2014/15 New year skiing in the Alps
The humungous altitude means the resort has a very long season with the ski infrastructure typically closing in early-middle May. Many of its slopes face north and north-west, providing for good snow conditions. This means that the slopes are not as sunny, so the resort tends to attract a crowd more interested in skiing than "terracing". However, the resort itself faces south, and many people enjoy sitting outside in the sunshine outside when they have finished skiing.
While there is some evidence of pre-tourism structures and huts used by shepherds in the Alpine pastures, it is safe to say that Val Thorens is a purpose-built ski resort. Some of the original late-1970s and 1980s architecture is being redesigned to give the village a more alpine look. More recent construction has attempted to avoid modern architectural design in favour of chalet style wooden structures. Lodging is mainly based on self-catering apartments. There are also 10 hotels, including one 4-star hotel, and more than 50 restaurants, including 1 starred Michelin dining at L'Oxalys restaurant. Many of the hotels and residences are ski in, ski out.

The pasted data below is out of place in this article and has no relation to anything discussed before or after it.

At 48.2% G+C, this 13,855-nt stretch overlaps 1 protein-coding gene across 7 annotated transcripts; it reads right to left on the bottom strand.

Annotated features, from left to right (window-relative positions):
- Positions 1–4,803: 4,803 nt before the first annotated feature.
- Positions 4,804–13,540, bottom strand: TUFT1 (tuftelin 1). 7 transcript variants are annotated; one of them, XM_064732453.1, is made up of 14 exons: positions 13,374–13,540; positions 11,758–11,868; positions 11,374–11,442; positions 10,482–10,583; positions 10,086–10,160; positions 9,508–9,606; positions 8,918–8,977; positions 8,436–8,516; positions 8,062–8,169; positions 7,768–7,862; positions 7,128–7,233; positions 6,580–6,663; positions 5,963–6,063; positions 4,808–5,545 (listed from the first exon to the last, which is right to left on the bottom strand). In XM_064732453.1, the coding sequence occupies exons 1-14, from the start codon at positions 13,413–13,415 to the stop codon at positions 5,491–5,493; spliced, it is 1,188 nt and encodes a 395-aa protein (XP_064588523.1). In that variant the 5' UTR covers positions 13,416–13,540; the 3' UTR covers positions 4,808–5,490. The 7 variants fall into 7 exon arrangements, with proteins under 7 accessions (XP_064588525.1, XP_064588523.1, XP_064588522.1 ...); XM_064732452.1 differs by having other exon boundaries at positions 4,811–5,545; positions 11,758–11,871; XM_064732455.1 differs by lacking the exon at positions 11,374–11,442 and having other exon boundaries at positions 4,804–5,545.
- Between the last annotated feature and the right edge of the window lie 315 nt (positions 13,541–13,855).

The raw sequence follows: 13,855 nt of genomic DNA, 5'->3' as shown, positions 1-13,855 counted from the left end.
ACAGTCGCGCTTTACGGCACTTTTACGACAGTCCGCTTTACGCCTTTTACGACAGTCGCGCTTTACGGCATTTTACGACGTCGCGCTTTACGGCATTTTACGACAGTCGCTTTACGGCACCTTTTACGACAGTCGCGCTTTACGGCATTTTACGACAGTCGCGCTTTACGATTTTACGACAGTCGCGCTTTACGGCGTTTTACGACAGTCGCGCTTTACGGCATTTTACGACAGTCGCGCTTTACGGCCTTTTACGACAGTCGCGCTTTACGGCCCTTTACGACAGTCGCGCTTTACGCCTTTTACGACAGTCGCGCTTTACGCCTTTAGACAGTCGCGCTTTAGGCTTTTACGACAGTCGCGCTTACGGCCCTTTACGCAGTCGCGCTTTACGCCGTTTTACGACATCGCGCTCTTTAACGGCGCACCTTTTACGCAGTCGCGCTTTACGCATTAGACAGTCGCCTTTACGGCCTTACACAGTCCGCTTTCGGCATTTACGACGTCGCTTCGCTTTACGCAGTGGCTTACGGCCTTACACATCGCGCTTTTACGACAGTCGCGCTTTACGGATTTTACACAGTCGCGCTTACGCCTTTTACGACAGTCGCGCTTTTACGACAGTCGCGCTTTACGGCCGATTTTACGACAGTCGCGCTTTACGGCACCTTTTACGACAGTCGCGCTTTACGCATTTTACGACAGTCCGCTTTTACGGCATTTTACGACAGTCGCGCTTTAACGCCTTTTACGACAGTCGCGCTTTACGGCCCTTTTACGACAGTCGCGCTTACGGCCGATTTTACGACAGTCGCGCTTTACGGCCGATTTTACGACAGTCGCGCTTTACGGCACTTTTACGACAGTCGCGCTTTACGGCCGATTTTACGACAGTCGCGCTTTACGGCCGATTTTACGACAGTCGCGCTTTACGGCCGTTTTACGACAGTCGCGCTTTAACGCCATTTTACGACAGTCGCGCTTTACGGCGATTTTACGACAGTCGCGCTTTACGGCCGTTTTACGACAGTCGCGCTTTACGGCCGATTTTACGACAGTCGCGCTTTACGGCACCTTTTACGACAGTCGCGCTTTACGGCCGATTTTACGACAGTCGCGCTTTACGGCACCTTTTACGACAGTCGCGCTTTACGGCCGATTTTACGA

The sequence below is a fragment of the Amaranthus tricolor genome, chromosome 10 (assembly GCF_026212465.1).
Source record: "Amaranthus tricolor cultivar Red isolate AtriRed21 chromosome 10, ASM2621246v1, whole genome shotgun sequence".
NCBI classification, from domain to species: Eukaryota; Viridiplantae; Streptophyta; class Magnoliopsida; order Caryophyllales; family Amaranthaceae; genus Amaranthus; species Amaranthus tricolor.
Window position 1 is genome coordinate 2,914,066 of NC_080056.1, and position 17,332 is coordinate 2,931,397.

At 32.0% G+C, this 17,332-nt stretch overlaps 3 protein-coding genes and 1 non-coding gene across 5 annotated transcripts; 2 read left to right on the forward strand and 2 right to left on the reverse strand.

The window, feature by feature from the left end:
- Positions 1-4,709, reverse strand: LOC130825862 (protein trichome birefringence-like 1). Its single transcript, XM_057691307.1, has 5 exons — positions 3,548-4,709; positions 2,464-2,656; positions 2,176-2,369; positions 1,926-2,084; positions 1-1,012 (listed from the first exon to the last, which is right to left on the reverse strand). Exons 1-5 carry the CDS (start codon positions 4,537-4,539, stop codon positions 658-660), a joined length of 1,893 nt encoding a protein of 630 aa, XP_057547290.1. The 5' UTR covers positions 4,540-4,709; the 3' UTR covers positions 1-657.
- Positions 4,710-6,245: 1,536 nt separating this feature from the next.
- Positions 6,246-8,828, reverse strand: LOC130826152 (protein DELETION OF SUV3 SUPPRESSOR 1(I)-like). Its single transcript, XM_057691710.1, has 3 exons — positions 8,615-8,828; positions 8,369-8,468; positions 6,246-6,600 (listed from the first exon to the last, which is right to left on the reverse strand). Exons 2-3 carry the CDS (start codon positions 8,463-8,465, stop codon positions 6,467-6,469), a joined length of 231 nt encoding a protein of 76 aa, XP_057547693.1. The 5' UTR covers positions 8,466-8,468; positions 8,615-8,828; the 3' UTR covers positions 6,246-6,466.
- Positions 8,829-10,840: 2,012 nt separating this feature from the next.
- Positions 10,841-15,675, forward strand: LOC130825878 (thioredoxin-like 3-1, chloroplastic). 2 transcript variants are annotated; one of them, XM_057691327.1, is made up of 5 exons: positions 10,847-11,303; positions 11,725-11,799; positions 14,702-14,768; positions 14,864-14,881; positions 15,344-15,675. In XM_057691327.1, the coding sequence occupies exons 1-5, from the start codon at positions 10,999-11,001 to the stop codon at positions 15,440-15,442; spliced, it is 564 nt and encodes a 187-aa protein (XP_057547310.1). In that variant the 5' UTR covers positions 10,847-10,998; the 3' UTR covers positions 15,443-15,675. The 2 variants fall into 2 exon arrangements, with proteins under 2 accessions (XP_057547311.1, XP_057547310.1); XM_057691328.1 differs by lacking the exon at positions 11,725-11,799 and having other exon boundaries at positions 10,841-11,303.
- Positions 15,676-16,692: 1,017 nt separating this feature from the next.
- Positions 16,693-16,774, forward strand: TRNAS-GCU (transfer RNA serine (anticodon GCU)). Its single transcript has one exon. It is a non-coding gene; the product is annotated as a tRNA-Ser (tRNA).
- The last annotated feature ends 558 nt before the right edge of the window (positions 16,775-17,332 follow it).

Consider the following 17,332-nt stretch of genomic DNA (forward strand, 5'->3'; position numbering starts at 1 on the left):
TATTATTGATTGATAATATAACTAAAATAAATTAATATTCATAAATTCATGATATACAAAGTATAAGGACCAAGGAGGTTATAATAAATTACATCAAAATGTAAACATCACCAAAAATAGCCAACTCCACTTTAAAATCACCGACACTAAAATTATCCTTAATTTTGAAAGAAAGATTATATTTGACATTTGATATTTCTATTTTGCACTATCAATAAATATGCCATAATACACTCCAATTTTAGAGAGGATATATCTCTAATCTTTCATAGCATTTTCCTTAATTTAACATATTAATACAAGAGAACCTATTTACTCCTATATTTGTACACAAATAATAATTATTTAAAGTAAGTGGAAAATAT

Val Thorens is surrounded by several high peaks near or over 3000 m and a number of its cable cars and chair lifts go almost as high. The highest skiable peaks are Pointe du Bouchet (3220m) and Cime de Caron (3200m), with its cable car of the same name, one of the biggest in the world with its capacity of 150+1 passengers. The skiing is varied and offers something for all levels of ability. Ski schools provides instruction for children in reserved areas. The Snowpark has areas for all levels: bordercross, big air, snow tubing, quarter, handrails...
Val Thorens is the most international ski resort in France: more than 70% of its visitors are foreigners. While one will find people from all over the world in Val Thorens, Dutch, British, Belgian, German and Scandinavian tourists make up the majority.